Ewald Brass Ensemble
"The Ewald Brass Quintet paid tribute to their namesake in a rare performance of a Quintet in Db flat by Victor Ewald.
... Swooping trumpet melodies... virtuoso Ewald Quintet."

(London Times)

Fourth CD: Wilhelm RAMSÖE


A Dane in St. Petersburg

In the 19th century Danish music life was characterized by steady development following the European mainstream, in spite of the Napoleonic wars and the state bankruptcy of 1813. Mozart’s and Beethoven’s works were regularly performed at concerts of the philharmonic and chamber music societies. The Kongelige Teater and its orchestra, Kongelige Kapel directed by Schall acquired European fame. The Royal Music Academy was founded in Copenhagen and generations of composers – A. P. Berggreen, J. P. E. Hartmann, Niels W. Gade, and Fr. Kuhlau – worked hard to create a Danish romantic musical style rooted in the Viennese classical musical idiom and enriched with national colours.
Based on Georg Carstensen’s idea, the first amusement park of the world called Tivoli Gardens was opened in Copenhagen in 1843, with merry-go-round, Ferris wheel, musical stages, a multitude of orchestras, clowns, puppeteers, and fireworks. The uncrowned king of light genres performed there was H. C. Lumbye, the “Scandinavian Strauss”. As a composer and conductor of the Tivoli Gardens orchestra he “naturalized” in a specific manner the popular waltzes, polkas and marches of the Viennese Lanner and Strauss families.
The new light-music craze, the so-called promenade concert appeared all of a sudden in several big European towns, in open-air music pavilions and on stage of variety theatres alike. Its program consisted of popular melodies, arrangements, and dance music. A common peculiarity of the orchestras of varied forces was the existence of a considerable brass section: the most famous Parisian promenade orchestra was made up of no less than 48 violins, 14 cornets and 12 trombones. It is therefore small wonder that this popular, characteristic brass sound bringing about new orchestral colours had a far-reaching influence on serious music, on the choice of instruments of the symphonic orchestras and chamber ensembles as well.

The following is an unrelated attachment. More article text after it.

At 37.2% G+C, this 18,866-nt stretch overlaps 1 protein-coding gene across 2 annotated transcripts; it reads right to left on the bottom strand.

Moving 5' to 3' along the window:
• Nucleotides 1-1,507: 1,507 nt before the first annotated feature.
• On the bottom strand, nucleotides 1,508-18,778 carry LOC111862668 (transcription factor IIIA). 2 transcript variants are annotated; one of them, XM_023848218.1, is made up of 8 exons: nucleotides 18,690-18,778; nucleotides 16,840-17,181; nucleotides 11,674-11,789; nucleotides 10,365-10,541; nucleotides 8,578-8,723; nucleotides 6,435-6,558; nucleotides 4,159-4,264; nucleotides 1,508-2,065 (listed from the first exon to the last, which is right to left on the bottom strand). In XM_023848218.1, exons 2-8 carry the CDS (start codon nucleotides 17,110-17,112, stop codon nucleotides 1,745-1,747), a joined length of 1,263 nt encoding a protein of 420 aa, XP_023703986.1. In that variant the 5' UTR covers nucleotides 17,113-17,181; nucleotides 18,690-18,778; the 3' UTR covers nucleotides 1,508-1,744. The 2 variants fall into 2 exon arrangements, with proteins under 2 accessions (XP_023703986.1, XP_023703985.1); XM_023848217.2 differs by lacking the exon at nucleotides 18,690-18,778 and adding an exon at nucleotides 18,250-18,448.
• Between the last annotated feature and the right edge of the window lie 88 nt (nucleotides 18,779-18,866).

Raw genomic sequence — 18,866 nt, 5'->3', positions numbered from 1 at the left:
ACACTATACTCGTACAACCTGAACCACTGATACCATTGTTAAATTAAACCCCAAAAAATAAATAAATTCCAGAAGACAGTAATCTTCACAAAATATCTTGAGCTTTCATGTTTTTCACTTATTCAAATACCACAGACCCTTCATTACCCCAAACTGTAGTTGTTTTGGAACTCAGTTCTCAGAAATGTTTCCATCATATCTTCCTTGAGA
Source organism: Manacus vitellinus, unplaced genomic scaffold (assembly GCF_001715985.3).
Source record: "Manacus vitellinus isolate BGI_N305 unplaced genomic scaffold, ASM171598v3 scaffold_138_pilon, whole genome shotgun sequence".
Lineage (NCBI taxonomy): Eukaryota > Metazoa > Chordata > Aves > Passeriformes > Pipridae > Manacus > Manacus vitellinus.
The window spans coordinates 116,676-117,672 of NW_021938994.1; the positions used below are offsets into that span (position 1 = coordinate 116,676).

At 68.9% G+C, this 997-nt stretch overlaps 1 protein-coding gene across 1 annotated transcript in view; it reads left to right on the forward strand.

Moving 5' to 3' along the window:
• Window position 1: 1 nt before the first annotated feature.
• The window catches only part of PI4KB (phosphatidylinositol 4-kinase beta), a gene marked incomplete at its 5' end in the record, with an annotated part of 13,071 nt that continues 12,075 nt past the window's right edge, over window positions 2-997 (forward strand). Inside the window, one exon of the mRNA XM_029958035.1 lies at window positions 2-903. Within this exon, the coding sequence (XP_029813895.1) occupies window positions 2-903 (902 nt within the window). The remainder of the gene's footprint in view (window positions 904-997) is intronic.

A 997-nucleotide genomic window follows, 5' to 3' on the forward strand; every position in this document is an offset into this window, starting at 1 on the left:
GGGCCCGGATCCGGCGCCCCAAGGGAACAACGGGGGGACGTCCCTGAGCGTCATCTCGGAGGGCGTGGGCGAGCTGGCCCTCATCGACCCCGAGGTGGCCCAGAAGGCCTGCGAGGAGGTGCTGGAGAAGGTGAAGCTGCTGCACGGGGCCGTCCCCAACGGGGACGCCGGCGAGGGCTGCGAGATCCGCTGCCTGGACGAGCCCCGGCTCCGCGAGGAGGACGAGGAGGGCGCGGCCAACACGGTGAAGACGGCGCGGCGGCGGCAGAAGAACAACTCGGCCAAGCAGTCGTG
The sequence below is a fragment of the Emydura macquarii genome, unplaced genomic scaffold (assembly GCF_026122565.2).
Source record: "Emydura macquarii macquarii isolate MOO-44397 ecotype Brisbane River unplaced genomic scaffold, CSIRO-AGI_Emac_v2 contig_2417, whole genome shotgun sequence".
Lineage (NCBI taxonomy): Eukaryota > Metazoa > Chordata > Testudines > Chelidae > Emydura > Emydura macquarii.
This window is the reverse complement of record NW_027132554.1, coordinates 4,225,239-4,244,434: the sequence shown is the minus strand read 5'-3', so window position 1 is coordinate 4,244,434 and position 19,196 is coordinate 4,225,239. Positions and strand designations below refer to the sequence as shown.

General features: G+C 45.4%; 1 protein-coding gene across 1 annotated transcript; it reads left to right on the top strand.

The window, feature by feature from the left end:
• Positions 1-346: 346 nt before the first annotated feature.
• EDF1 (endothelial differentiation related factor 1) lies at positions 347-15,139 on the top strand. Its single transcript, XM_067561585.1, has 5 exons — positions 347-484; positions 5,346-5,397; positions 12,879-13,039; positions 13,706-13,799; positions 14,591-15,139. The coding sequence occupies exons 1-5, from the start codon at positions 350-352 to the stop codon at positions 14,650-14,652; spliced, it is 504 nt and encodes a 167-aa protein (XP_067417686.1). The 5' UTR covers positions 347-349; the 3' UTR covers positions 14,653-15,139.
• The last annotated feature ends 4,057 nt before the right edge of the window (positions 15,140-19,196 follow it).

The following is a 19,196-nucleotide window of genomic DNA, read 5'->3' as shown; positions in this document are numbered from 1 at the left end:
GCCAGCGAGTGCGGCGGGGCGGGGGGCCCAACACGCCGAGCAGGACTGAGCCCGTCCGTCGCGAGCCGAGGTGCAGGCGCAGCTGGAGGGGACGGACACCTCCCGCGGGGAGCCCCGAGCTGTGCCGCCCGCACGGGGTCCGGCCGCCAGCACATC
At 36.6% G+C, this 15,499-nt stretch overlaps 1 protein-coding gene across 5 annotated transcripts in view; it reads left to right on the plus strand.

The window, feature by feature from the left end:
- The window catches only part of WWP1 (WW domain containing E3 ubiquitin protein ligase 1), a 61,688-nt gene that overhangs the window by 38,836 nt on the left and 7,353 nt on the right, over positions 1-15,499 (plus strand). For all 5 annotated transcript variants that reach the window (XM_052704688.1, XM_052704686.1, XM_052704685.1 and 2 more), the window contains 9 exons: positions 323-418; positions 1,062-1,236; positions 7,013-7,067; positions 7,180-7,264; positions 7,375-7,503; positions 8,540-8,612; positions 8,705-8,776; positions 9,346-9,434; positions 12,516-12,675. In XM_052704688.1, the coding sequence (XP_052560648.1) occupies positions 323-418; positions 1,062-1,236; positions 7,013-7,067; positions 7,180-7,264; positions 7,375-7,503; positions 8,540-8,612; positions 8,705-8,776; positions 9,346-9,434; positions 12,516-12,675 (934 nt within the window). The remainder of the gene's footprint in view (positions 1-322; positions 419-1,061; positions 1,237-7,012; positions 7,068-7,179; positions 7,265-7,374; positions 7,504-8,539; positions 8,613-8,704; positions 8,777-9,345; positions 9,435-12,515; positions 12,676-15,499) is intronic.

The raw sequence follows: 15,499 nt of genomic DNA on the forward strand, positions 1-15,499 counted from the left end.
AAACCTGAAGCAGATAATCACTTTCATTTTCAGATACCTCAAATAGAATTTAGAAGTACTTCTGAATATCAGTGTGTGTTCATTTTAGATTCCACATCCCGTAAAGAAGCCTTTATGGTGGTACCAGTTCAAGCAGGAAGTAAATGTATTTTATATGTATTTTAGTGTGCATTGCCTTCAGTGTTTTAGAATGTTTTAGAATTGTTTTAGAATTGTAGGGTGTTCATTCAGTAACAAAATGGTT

The career of the violinist and composer Wilhelm Ramsöe (1837-1895) can also be linked with light genres, at least partly. A child prodigy, he entered the stage at fourteen and was only seventeen when he was employed as the conductor of the Miller and Lewini Theatrical Companies touring Denmark and Norway.
In 1857 Georg Carstensen, the founder of Tivoli Gardens had a quarrel with the management and decided to establish a rival institution. It was Alhambra where Ramsöe was engaged as music director while Carstensen was looking for a conductor of Lumbye’s calibre. Although Alhambra turned out to be a failure, Ramsöe managed to keep his job until 1864. Meanwhile he was a prolific and successful composer writing and publishing a great number of incidental music for the stage, marches, and polkas.
The year 1877 was a turning point in his career. He went to St. Petersburg and was active as the conductor of the Tsarist French Opera to the end of his life. It must have been there that he met the horn music tradition of the Russian court and the brass chamber music fashion springing out of it. It inspired Ramsöe to write the most popular pieces of his oeuvre, as it later turned out.